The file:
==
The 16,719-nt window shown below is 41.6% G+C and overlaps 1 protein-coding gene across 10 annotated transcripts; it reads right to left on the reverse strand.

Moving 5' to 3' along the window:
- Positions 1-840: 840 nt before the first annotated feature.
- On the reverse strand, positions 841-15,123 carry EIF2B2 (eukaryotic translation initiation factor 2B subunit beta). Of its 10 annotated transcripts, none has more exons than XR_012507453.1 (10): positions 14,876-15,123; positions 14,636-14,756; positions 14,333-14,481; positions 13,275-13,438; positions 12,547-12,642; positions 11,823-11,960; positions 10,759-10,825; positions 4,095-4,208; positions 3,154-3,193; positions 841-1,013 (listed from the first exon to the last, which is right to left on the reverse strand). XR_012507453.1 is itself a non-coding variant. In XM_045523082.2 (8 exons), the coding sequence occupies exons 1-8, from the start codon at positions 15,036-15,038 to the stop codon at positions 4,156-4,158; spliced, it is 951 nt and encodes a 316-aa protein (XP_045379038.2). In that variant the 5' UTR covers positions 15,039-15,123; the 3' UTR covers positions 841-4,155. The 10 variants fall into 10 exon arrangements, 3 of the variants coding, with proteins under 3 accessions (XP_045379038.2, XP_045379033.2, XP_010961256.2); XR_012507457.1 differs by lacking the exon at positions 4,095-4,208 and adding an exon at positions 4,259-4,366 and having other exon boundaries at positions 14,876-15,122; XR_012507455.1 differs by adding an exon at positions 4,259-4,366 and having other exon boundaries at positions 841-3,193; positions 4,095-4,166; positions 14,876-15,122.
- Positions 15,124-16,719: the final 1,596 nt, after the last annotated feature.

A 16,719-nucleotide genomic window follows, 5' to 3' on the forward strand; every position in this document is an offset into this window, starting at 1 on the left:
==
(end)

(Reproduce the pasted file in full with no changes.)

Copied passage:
The 16,719-nt window shown below is 41.6% G+C and overlaps 1 protein-coding gene across 10 annotated transcripts; it reads right to left on the reverse strand.

Moving 5' to 3' along the window:
- Positions 1-840: 840 nt before the first annotated feature.
- On the reverse strand, positions 841-15,123 carry EIF2B2 (eukaryotic translation initiation factor 2B subunit beta). Of its 10 annotated transcripts, none has more exons than XR_012507453.1 (10): positions 14,876-15,123; positions 14,636-14,756; positions 14,333-14,481; positions 13,275-13,438; positions 12,547-12,642; positions 11,823-11,960; positions 10,759-10,825; positions 4,095-4,208; positions 3,154-3,193; positions 841-1,013 (listed from the first exon to the last, which is right to left on the reverse strand). XR_012507453.1 is itself a non-coding variant. In XM_045523082.2 (8 exons), the coding sequence occupies exons 1-8, from the start codon at positions 15,036-15,038 to the stop codon at positions 4,156-4,158; spliced, it is 951 nt and encodes a 316-aa protein (XP_045379038.2). In that variant the 5' UTR covers positions 15,039-15,123; the 3' UTR covers positions 841-4,155. The 10 variants fall into 10 exon arrangements, 3 of the variants coding, with proteins under 3 accessions (XP_045379038.2, XP_045379033.2, XP_010961256.2); XR_012507457.1 differs by lacking the exon at positions 4,095-4,208 and adding an exon at positions 4,259-4,366 and having other exon boundaries at positions 14,876-15,122; XR_012507455.1 differs by adding an exon at positions 4,259-4,366 and having other exon boundaries at positions 841-3,193; positions 4,095-4,166; positions 14,876-15,122.
- Positions 15,124-16,719: the final 1,596 nt, after the last annotated feature.

A 16,719-nucleotide genomic window follows, 5' to 3' on the forward strand; every position in this document is an offset into this window, starting at 1 on the left: